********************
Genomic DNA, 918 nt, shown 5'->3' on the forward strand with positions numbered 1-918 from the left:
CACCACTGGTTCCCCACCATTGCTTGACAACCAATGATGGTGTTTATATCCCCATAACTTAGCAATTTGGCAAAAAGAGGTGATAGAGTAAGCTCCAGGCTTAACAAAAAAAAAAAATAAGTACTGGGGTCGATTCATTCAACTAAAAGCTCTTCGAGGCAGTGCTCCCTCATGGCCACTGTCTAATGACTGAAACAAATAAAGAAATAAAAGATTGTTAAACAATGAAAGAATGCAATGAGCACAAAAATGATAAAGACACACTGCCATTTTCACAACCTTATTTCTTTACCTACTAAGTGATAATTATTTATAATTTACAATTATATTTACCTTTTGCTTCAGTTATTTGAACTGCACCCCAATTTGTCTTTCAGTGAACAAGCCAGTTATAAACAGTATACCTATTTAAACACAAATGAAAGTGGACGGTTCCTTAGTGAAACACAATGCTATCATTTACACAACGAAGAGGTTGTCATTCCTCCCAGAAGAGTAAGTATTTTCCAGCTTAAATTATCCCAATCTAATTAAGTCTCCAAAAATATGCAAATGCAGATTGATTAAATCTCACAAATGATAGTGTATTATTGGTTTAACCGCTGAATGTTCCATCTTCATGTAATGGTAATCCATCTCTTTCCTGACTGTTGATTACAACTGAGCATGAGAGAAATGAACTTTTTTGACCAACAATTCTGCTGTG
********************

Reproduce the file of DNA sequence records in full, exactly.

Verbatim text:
Genomic DNA, 918 nt, shown 5'->3' on the forward strand with positions numbered 1-918 from the left:
CACCACTGGTTCCCCACCATTGCTTGACAACCAATGATGGTGTTTATATCCCCATAACTTAGCAATTTGGCAAAAAGAGGTGATAGAGTAAGCTCCAGGCTTAACAAAAAAAAAAAATAAGTACTGGGGTCGATTCATTCAACTAAAAGCTCTTCGAGGCAGTGCTCCCTCATGGCCACTGTCTAATGACTGAAACAAATAAAGAAATAAAAGATTGTTAAACAATGAAAGAATGCAATGAGCACAAAAATGATAAAGACACACTGCCATTTTCACAACCTTATTTCTTTACCTACTAAGTGATAATTATTTATAATTTACAATTATATTTACCTTTTGCTTCAGTTATTTGAACTGCACCCCAATTTGTCTTTCAGTGAACAAGCCAGTTATAAACAGTATACCTATTTAAACACAAATGAAAGTGGACGGTTCCTTAGTGAAACACAATGCTATCATTTACACAACGAAGAGGTTGTCATTCCTCCCAGAAGAGTAAGTATTTTCCAGCTTAAATTATCCCAATCTAATTAAGTCTCCAAAAATATGCAAATGCAGATTGATTAAATCTCACAAATGATAGTGTATTATTGGTTTAACCGCTGAATGTTCCATCTTCATGTAATGGTAATCCATCTCTTTCCTGACTGTTGATTACAACTGAGCATGAGAGAAATGAACTTTTTTGACCAACAATTCTGCTGTG